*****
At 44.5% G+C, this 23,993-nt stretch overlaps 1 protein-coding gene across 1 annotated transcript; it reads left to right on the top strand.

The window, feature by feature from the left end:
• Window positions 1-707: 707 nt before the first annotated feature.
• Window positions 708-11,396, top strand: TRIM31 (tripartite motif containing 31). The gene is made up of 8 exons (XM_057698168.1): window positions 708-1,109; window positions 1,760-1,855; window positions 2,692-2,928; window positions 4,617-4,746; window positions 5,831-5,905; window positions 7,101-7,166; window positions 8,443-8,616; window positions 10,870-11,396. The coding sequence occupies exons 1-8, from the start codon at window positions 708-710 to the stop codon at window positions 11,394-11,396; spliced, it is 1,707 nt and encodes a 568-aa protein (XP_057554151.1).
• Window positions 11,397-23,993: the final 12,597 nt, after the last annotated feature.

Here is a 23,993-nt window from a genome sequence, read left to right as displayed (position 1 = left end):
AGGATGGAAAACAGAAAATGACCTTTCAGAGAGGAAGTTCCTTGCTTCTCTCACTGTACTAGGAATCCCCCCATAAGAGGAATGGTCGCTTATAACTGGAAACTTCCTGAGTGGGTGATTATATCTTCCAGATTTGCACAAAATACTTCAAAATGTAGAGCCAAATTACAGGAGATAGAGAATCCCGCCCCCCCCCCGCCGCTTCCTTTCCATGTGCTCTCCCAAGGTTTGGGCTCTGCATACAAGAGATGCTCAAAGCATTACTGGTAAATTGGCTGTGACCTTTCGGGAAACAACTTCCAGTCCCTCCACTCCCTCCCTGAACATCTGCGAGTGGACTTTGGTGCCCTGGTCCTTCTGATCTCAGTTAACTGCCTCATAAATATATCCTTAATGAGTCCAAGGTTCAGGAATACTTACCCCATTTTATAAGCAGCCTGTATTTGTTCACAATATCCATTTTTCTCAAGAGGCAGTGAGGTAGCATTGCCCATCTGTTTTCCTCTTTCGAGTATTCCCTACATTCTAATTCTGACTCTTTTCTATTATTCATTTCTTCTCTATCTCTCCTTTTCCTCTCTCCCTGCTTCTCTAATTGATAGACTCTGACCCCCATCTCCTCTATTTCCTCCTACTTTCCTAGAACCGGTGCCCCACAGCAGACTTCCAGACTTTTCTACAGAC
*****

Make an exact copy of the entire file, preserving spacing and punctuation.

At 44.5% G+C, this 23,993-nt stretch overlaps 1 protein-coding gene across 1 annotated transcript; it reads left to right on the top strand.

The window, feature by feature from the left end:
• Window positions 1-707: 707 nt before the first annotated feature.
• Window positions 708-11,396, top strand: TRIM31 (tripartite motif containing 31). The gene is made up of 8 exons (XM_057698168.1): window positions 708-1,109; window positions 1,760-1,855; window positions 2,692-2,928; window positions 4,617-4,746; window positions 5,831-5,905; window positions 7,101-7,166; window positions 8,443-8,616; window positions 10,870-11,396. The coding sequence occupies exons 1-8, from the start codon at window positions 708-710 to the stop codon at window positions 11,394-11,396; spliced, it is 1,707 nt and encodes a 568-aa protein (XP_057554151.1).
• Window positions 11,397-23,993: the final 12,597 nt, after the last annotated feature.

Here is a 23,993-nt window from a genome sequence, read left to right as displayed (position 1 = left end):
AGGATGGAAAACAGAAAATGACCTTTCAGAGAGGAAGTTCCTTGCTTCTCTCACTGTACTAGGAATCCCCCCATAAGAGGAATGGTCGCTTATAACTGGAAACTTCCTGAGTGGGTGATTATATCTTCCAGATTTGCACAAAATACTTCAAAATGTAGAGCCAAATTACAGGAGATAGAGAATCCCGCCCCCCCCCCGCCGCTTCCTTTCCATGTGCTCTCCCAAGGTTTGGGCTCTGCATACAAGAGATGCTCAAAGCATTACTGGTAAATTGGCTGTGACCTTTCGGGAAACAACTTCCAGTCCCTCCACTCCCTCCCTGAACATCTGCGAGTGGACTTTGGTGCCCTGGTCCTTCTGATCTCAGTTAACTGCCTCATAAATATATCCTTAATGAGTCCAAGGTTCAGGAATACTTACCCCATTTTATAAGCAGCCTGTATTTGTTCACAATATCCATTTTTCTCAAGAGGCAGTGAGGTAGCATTGCCCATCTGTTTTCCTCTTTCGAGTATTCCCTACATTCTAATTCTGACTCTTTTCTATTATTCATTTCTTCTCTATCTCTCCTTTTCCTCTCTCCCTGCTTCTCTAATTGATAGACTCTGACCCCCATCTCCTCTATTTCCTCCTACTTTCCTAGAACCGGTGCCCCACAGCAGACTTCCAGACTTTTCTACAGAC